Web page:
Friday, December 10, 2010


Consumer products always need promotion and name of the game is to constantly "remind" the consumer about the advantages of the products promoted. It is rightly said that a good product can be a disastrous failure if not promoted through saturation advertisements and a bad product may become a run away success if adequate investments are made on promotion! Industry employs many techniques and strategies to get into the confidence of the consumer that include promotion through advertisements in print media, promotion through electronic media, demos and free sampling, incentive schemes, riding on other popular products etc. But all these have their own limitations, most important one being the tendency of the consumer to forget the so called virtues over a period of time which calls for repeated projection of the product.

Claims printed on the label of a packed food have most impact when consumers browse through the aisles of supermarkets and the labeling regulations are, there fore, put in place to prevent inclusion of unsubstantiated claims by unscrupulous manufacturers for short term gains. Still there are industry practices to include vague claims that can resonate with a large segment of the consumer community. The mandatory nutrition labeling gives further opportunity to the manufacturer to play around with the formulation to score over the competitor. Thus a higher fiber content, a lower sodium content or a marginal increase in protein content can attract many discerning consumers to patronize such products. Recent euphoria about antioxidants, omega-3 fatty acids, stannols and some functional phytochemicals has contributed to a plethora of new food products with tall claims though how they will function in human beings with different health status is still a matter of speculation.

Use of human psychology to influence the mind of the customer is not a new strategy but with more and more insight being gained about human brain major marketeers strive to gain advantage in pushing the products of their clients. Different hues of color for the product, ambiance of the environment, optimization of design of eateries, digital display of life size products, use of different aroma or smell that reminds about the products, design of packaging modes that attracts the consumer, ergonomic design of seating system to make the customer more comfortable and other features do play important roles in establishing a good first impression about a product or a brand.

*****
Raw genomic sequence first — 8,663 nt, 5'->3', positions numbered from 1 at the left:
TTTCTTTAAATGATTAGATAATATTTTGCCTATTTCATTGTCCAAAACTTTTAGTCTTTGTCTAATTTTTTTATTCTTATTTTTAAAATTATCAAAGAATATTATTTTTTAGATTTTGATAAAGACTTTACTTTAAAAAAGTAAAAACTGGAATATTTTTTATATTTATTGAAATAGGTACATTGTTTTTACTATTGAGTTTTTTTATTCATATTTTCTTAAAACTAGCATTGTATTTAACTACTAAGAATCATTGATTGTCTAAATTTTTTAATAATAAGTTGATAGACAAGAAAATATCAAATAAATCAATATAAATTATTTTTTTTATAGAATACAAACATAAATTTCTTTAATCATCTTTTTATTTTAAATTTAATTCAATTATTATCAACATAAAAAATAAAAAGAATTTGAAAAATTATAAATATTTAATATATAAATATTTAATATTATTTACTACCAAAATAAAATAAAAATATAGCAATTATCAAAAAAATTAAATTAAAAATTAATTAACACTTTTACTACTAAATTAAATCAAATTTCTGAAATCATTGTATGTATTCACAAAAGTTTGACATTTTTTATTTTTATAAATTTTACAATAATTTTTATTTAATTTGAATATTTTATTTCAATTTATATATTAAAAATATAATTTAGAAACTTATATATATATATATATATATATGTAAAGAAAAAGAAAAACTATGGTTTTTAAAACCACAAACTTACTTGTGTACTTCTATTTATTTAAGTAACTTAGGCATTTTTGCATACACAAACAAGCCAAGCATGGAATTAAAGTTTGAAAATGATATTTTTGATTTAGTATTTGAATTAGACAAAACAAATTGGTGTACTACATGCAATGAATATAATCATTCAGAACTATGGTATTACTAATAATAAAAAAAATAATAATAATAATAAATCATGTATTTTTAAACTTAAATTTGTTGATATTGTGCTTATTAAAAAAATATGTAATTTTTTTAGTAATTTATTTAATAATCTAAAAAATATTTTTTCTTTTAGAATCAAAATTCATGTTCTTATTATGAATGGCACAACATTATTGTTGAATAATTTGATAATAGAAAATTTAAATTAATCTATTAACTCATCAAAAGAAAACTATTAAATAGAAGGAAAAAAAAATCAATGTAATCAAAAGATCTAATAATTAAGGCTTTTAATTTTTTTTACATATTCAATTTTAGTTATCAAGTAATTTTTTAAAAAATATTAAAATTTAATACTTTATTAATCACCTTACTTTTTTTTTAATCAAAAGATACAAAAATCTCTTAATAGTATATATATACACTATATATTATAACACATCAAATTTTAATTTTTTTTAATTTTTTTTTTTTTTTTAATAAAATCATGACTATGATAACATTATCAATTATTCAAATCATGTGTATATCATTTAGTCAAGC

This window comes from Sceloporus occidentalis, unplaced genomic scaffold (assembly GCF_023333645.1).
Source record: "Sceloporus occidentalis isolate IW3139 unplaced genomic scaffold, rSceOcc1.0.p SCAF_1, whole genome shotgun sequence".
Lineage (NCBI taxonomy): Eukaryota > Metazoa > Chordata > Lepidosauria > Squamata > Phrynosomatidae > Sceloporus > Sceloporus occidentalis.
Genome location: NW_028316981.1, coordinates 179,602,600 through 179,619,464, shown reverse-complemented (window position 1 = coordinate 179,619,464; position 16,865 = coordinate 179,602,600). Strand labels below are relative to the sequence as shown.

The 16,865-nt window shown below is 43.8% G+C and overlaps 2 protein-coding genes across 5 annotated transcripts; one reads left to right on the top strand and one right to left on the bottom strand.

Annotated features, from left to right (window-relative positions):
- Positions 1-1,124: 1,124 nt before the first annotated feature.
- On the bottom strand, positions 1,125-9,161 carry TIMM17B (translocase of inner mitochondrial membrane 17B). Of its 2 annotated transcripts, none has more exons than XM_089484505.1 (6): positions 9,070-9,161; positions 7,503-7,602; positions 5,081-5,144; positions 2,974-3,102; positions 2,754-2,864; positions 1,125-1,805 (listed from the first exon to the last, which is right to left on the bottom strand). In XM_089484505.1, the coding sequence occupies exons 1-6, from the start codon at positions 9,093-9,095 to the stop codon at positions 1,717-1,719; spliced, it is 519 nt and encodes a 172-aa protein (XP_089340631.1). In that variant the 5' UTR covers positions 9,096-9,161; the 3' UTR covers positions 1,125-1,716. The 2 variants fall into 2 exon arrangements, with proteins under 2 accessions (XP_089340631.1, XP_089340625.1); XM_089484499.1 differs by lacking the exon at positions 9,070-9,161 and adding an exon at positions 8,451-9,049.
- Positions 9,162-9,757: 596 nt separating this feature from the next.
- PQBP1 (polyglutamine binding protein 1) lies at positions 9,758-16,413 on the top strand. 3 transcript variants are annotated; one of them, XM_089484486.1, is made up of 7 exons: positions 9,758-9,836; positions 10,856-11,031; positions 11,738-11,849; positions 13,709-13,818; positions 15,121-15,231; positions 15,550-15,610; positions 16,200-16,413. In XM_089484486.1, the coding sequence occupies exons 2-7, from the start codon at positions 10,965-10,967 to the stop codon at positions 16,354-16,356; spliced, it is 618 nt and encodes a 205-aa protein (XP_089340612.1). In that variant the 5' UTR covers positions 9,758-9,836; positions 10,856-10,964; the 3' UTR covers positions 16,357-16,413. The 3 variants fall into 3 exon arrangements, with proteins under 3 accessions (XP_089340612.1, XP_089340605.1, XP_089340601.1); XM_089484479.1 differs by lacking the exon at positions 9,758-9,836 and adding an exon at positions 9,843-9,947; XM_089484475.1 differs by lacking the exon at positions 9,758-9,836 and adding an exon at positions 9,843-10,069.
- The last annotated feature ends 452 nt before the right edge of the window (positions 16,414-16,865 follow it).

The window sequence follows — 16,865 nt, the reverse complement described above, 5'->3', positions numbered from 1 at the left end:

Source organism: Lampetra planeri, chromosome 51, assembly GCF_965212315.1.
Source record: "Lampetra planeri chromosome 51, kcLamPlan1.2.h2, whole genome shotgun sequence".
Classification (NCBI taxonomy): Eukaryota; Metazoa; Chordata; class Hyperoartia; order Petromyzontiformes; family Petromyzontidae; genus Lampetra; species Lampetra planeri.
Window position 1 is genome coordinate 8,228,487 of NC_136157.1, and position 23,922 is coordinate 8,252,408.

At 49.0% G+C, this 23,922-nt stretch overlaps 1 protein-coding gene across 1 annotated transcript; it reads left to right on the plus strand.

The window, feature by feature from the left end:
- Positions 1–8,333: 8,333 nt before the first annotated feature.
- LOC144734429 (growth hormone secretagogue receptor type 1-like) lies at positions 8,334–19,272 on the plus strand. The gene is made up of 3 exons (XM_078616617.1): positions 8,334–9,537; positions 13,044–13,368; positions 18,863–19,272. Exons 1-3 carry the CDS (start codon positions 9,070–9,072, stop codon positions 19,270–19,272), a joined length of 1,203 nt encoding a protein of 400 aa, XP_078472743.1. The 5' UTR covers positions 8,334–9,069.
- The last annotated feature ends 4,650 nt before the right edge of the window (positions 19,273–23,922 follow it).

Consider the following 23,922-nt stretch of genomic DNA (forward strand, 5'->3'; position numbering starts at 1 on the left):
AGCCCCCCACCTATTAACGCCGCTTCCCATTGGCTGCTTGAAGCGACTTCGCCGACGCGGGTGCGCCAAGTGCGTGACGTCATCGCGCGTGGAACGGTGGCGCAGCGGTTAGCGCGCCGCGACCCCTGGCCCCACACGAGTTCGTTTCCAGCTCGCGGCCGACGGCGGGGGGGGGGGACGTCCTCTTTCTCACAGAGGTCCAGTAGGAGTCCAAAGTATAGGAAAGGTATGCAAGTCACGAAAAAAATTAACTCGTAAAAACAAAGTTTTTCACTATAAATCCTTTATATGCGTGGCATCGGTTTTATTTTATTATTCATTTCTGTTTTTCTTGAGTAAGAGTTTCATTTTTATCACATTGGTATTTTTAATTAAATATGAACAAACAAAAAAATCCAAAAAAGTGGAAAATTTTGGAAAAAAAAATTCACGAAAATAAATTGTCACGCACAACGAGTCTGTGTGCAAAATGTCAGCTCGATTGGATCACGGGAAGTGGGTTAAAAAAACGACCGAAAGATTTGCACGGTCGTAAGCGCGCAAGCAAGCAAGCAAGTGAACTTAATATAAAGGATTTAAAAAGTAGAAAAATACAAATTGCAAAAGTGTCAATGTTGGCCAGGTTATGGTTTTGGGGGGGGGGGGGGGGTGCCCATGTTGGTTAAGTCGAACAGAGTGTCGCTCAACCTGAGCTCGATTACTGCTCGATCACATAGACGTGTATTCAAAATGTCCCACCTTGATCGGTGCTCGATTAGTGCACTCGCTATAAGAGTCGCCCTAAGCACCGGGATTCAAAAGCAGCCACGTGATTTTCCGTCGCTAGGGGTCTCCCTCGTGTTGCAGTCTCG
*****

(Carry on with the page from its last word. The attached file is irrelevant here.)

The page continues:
The latest emerging trend is to use neuroscience to "enslave" the consumer without his knowledge. Many major industry and market innovation firms are actively pursuing this line of promotional technique called "neuromarketing ", probably out of their anxiety to edge out the competitors. The new technique is based on the premise that human brain expends only 2% of the energy on conscious activities with the rest devoted to unconscious processing, implying that many decisions made by man are at the unconscious level and this is a fertile area where consumer product industry can target their promotional activities in influencing the unconscious area of decision making. This has led to the so called mind mining techniques through EEG, MRI scans, eye tracking, skin, muscle or facial response to products and advertisements.

A major worry that confronts this type of frontier research is whether such techniques capable of probing subconscious brain patterns would be used to exercise undue influence on consumer buying decision. Is it possible that such practices could turn the consumers into glorified shopping robots indulging in a buying spree without their knowledge and consent? What are the social repercussions of such a strategy if widely used by the industry? Since it involves a combination of branding and brainwashing, the new neuromarketing technique is often referred to as "Brandwashing". Most advertising regulations at present are meant to protect children because they do not have fully developed brain with in-built defense against undue influence compared to adults who have this faculty to distinguish between truth and lies. There may be some substance in the call by consumer activists to bring in regulations that will protect the "digital privacy" of the buyers.

Though the above developments are projected as "path-breaking" by the marketing agencies, considerable ambiguity and lack of clear understanding still make this area at best a long shot with years of work ahead to bring absolute clarity. What ever little is known about neuromarketing, raises critical questions regarding the ability of mankind to resist such approach, almost bordering on "hypnotization" which works on the sub-conscious mind to elicit information which other wise would be withheld by the subject. Another disturbing question is whether the mind mining techniques will help new "Hitlers and Goebbels" to emerge from amongst the political class, if they are misused!


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